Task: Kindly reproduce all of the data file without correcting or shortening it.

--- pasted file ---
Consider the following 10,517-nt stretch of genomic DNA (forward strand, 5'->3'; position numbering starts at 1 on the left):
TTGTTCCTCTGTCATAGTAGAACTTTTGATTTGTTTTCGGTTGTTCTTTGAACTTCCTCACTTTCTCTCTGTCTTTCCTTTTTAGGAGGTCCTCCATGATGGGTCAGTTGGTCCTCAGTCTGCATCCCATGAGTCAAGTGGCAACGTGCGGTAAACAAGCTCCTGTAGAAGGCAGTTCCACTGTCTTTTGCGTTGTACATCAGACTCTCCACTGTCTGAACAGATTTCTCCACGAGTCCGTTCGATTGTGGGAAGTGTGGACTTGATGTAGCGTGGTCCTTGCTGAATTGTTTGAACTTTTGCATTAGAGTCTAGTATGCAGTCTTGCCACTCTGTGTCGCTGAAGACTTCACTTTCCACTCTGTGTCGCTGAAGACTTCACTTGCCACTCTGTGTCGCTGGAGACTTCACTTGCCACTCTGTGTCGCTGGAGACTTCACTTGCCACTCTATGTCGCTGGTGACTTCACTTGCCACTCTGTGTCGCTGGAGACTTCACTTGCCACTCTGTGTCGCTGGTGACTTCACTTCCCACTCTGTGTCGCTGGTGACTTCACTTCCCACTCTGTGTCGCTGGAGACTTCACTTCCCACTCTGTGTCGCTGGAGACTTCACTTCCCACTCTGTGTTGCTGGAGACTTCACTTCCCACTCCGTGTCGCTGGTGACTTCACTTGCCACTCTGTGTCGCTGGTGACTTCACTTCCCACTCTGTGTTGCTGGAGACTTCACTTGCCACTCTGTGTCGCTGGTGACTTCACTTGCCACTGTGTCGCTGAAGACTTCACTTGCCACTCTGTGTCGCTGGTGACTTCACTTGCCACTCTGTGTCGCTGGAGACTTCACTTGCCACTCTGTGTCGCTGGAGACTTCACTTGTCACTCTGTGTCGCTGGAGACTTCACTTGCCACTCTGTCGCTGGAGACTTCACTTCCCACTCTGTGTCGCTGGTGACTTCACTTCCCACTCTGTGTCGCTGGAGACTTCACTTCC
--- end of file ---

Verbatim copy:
Consider the following 10,517-nt stretch of genomic DNA (forward strand, 5'->3'; position numbering starts at 1 on the left):
TTGTTCCTCTGTCATAGTAGAACTTTTGATTTGTTTTCGGTTGTTCTTTGAACTTCCTCACTTTCTCTCTGTCTTTCCTTTTTAGGAGGTCCTCCATGATGGGTCAGTTGGTCCTCAGTCTGCATCCCATGAGTCAAGTGGCAACGTGCGGTAAACAAGCTCCTGTAGAAGGCAGTTCCACTGTCTTTTGCGTTGTACATCAGACTCTCCACTGTCTGAACAGATTTCTCCACGAGTCCGTTCGATTGTGGGAAGTGTGGACTTGATGTAGCGTGGTCCTTGCTGAATTGTTTGAACTTTTGCATTAGAGTCTAGTATGCAGTCTTGCCACTCTGTGTCGCTGAAGACTTCACTTTCCACTCTGTGTCGCTGAAGACTTCACTTGCCACTCTGTGTCGCTGGAGACTTCACTTGCCACTCTGTGTCGCTGGAGACTTCACTTGCCACTCTATGTCGCTGGTGACTTCACTTGCCACTCTGTGTCGCTGGAGACTTCACTTGCCACTCTGTGTCGCTGGTGACTTCACTTCCCACTCTGTGTCGCTGGTGACTTCACTTCCCACTCTGTGTCGCTGGAGACTTCACTTCCCACTCTGTGTCGCTGGAGACTTCACTTCCCACTCTGTGTTGCTGGAGACTTCACTTCCCACTCCGTGTCGCTGGTGACTTCACTTGCCACTCTGTGTCGCTGGTGACTTCACTTCCCACTCTGTGTTGCTGGAGACTTCACTTGCCACTCTGTGTCGCTGGTGACTTCACTTGCCACTGTGTCGCTGAAGACTTCACTTGCCACTCTGTGTCGCTGGTGACTTCACTTGCCACTCTGTGTCGCTGGAGACTTCACTTGCCACTCTGTGTCGCTGGAGACTTCACTTGTCACTCTGTGTCGCTGGAGACTTCACTTGCCACTCTGTCGCTGGAGACTTCACTTCCCACTCTGTGTCGCTGGTGACTTCACTTCCCACTCTGTGTCGCTGGAGACTTCACTTCC